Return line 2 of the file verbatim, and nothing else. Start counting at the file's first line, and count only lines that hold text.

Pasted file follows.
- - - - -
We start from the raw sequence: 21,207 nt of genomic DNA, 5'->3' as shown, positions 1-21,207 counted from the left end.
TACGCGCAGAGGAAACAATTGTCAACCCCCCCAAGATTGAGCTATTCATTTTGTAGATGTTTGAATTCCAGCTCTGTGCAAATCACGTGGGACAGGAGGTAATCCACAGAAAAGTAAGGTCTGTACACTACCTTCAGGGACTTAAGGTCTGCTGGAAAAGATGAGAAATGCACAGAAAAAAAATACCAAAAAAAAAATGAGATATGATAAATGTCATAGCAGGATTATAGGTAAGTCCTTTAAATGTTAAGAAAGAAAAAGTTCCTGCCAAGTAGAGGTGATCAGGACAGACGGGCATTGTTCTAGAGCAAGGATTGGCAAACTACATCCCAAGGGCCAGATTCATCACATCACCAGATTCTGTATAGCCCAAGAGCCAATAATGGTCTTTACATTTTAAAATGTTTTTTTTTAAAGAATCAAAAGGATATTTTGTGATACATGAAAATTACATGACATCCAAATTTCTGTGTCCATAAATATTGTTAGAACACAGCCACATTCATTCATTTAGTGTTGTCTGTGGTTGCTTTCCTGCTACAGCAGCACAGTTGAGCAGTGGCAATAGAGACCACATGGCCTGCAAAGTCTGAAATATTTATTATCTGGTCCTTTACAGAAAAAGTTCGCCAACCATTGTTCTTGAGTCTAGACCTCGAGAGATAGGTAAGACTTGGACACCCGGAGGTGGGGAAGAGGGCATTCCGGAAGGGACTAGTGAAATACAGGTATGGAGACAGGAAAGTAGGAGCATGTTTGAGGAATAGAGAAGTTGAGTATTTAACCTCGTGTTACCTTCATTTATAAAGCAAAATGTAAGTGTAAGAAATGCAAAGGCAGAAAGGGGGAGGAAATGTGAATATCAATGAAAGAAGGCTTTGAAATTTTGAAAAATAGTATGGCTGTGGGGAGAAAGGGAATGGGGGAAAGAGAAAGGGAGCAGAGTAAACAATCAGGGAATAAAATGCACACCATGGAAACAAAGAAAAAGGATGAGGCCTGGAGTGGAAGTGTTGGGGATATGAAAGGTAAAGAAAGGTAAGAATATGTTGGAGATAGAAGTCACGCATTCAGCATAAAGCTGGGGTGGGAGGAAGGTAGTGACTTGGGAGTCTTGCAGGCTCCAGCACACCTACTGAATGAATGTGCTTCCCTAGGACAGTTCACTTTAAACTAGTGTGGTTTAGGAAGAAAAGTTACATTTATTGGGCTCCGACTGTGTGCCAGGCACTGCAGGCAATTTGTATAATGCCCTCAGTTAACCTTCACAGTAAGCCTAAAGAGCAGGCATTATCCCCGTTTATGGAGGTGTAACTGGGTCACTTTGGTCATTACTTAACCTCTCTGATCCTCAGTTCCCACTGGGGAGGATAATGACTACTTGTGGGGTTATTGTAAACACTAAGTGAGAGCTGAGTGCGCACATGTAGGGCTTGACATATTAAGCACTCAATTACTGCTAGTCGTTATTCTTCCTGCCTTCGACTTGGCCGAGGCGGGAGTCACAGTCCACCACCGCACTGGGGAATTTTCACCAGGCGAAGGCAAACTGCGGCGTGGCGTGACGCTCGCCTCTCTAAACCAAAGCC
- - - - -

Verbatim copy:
TACGCGCAGAGGAAACAATTGTCAACCCCCCCAAGATTGAGCTATTCATTTTGTAGATGTTTGAATTCCAGCTCTGTGCAAATCACGTGGGACAGGAGGTAATCCACAGAAAAGTAAGGTCTGTACACTACCTTCAGGGACTTAAGGTCTGCTGGAAAAGATGAGAAATGCACAGAAAAAAAATACCAAAAAAAAAATGAGATATGATAAATGTCATAGCAGGATTATAGGTAAGTCCTTTAAATGTTAAGAAAGAAAAAGTTCCTGCCAAGTAGAGGTGATCAGGACAGACGGGCATTGTTCTAGAGCAAGGATTGGCAAACTACATCCCAAGGGCCAGATTCATCACATCACCAGATTCTGTATAGCCCAAGAGCCAATAATGGTCTTTACATTTTAAAATGTTTTTTTTTAAAGAATCAAAAGGATATTTTGTGATACATGAAAATTACATGACATCCAAATTTCTGTGTCCATAAATATTGTTAGAACACAGCCACATTCATTCATTTAGTGTTGTCTGTGGTTGCTTTCCTGCTACAGCAGCACAGTTGAGCAGTGGCAATAGAGACCACATGGCCTGCAAAGTCTGAAATATTTATTATCTGGTCCTTTACAGAAAAAGTTCGCCAACCATTGTTCTTGAGTCTAGACCTCGAGAGATAGGTAAGACTTGGACACCCGGAGGTGGGGAAGAGGGCATTCCGGAAGGGACTAGTGAAATACAGGTATGGAGACAGGAAAGTAGGAGCATGTTTGAGGAATAGAGAAGTTGAGTATTTAACCTCGTGTTACCTTCATTTATAAAGCAAAATGTAAGTGTAAGAAATGCAAAGGCAGAAAGGGGGAGGAAATGTGAATATCAATGAAAGAAGGCTTTGAAATTTTGAAAAATAGTATGGCTGTGGGGAGAAAGGGAATGGGGGAAAGAGAAAGGGAGCAGAGTAAACAATCAGGGAATAAAATGCACACCATGGAAACAAAGAAAAAGGATGAGGCCTGGAGTGGAAGTGTTGGGGATATGAAAGGTAAAGAAAGGTAAGAATATGTTGGAGATAGAAGTCACGCATTCAGCATAAAGCTGGGGTGGGAGGAAGGTAGTGACTTGGGAGTCTTGCAGGCTCCAGCACACCTACTGAATGAATGTGCTTCCCTAGGACAGTTCACTTTAAACTAGTGTGGTTTAGGAAGAAAAGTTACATTTATTGGGCTCCGACTGTGTGCCAGGCACTGCAGGCAATTTGTATAATGCCCTCAGTTAACCTTCACAGTAAGCCTAAAGAGCAGGCATTATCCCCGTTTATGGAGGTGTAACTGGGTCACTTTGGTCATTACTTAACCTCTCTGATCCTCAGTTCCCACTGGGGAGGATAATGACTACTTGTGGGGTTATTGTAAACACTAAGTGAGAGCTGAGTGCGCACATGTAGGGCTTGACATATTAAGCACTCAATTACTGCTAGTCGTTATTCTTCCTGCCTTCGACTTGGCCGAGGCGGGAGTCACAGTCCACCACCGCACTGGGGAATTTTCACCAGGCGAAGGCAAACTGCGGCGTGGCGTGACGCTCGCCTCTCTAAACCAAAGCC